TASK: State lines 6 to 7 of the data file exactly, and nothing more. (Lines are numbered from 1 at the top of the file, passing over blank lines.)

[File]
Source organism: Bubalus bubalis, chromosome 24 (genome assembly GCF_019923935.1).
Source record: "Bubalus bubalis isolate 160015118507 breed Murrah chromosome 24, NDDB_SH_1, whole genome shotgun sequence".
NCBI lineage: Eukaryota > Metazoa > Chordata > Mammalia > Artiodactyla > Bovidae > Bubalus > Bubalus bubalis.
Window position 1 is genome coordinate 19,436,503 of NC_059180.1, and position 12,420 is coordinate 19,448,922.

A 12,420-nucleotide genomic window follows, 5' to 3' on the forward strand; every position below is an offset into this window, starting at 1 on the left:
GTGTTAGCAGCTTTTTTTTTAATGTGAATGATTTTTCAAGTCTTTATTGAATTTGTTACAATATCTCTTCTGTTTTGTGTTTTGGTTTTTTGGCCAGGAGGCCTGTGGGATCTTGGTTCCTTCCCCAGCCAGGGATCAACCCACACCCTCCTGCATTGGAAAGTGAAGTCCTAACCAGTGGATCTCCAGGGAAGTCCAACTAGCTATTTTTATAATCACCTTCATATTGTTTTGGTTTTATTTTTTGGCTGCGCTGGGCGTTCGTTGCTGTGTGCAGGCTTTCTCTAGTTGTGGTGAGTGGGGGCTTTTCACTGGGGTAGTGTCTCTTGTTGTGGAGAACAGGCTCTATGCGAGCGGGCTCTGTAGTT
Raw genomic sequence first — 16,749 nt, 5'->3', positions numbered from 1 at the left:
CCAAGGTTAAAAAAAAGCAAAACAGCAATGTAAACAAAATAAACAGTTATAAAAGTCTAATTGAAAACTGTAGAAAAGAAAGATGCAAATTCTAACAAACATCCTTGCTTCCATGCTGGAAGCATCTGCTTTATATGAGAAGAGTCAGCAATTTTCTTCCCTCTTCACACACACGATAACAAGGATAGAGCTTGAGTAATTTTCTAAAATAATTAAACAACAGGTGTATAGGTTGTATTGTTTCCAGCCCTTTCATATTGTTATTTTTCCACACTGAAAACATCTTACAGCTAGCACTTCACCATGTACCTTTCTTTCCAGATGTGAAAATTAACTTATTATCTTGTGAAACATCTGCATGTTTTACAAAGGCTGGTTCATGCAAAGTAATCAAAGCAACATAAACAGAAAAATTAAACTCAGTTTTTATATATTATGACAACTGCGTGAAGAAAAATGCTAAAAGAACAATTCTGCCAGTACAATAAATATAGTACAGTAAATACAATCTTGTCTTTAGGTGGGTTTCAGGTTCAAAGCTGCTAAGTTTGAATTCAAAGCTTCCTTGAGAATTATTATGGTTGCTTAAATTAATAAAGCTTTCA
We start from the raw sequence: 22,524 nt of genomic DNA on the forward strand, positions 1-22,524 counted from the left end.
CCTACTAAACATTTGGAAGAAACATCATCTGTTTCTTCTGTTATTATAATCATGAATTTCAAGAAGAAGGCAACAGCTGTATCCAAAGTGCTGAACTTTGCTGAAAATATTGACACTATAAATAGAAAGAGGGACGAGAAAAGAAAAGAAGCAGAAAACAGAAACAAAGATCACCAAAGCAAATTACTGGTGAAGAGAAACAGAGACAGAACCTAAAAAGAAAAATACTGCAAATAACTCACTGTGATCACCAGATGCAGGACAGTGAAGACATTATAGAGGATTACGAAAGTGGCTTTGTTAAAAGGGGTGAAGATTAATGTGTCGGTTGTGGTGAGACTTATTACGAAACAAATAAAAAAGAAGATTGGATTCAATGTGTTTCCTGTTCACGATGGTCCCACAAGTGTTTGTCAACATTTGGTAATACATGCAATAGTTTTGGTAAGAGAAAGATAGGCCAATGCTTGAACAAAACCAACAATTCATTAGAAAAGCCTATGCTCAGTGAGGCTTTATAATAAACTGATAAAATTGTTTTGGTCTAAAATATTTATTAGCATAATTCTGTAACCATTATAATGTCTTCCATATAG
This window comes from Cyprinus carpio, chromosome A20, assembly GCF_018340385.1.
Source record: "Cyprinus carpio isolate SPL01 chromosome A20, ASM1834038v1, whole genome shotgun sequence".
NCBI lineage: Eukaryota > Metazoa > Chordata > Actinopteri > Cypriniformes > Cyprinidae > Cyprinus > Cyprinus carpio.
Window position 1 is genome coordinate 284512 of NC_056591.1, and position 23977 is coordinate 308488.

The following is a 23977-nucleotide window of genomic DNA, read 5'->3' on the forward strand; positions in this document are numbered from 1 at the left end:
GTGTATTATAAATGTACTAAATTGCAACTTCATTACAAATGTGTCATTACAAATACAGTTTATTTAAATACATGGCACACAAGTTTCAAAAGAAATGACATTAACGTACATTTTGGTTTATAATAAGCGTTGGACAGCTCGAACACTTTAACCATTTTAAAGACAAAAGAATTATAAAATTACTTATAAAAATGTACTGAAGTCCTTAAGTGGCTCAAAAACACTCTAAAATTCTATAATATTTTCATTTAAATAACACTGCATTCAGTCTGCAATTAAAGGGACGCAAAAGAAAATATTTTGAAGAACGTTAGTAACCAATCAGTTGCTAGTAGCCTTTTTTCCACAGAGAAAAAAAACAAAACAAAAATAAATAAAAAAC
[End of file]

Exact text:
GTGTTAGCAGCTTTTTTTTTAATGTGAATGATTTTTCAAGTCTTTATTGAATTTGTTACAATATCTCTTCTGTTTTGTGTTTTGGTTTTTTGGCCAGGAGGCCTGTGGGATCTTGGTTCCTTCCCCAGCCAGGGATCAACCCACACCCTCCTGCATTGGAAAGTGAAGTCCTAACCAGTGGATCTCCAGGGAAGTCCAACTAGCTATTTTTATAATCACCTTCATATTGTTTTGGTTTTATTTTTTGGCTGCGCTGGGCGTTCGTTGCTGTGTGCAGGCTTTCTCTAGTTGTGGTGAGTGGGGGCTTTTCACTGGGGTAGTGTCTCTTGTTGTGGAGAACAGGCTCTATGCGAGCGGGCTCTGTAGTT
Raw genomic sequence first — 16,749 nt, 5'->3', positions numbered from 1 at the left: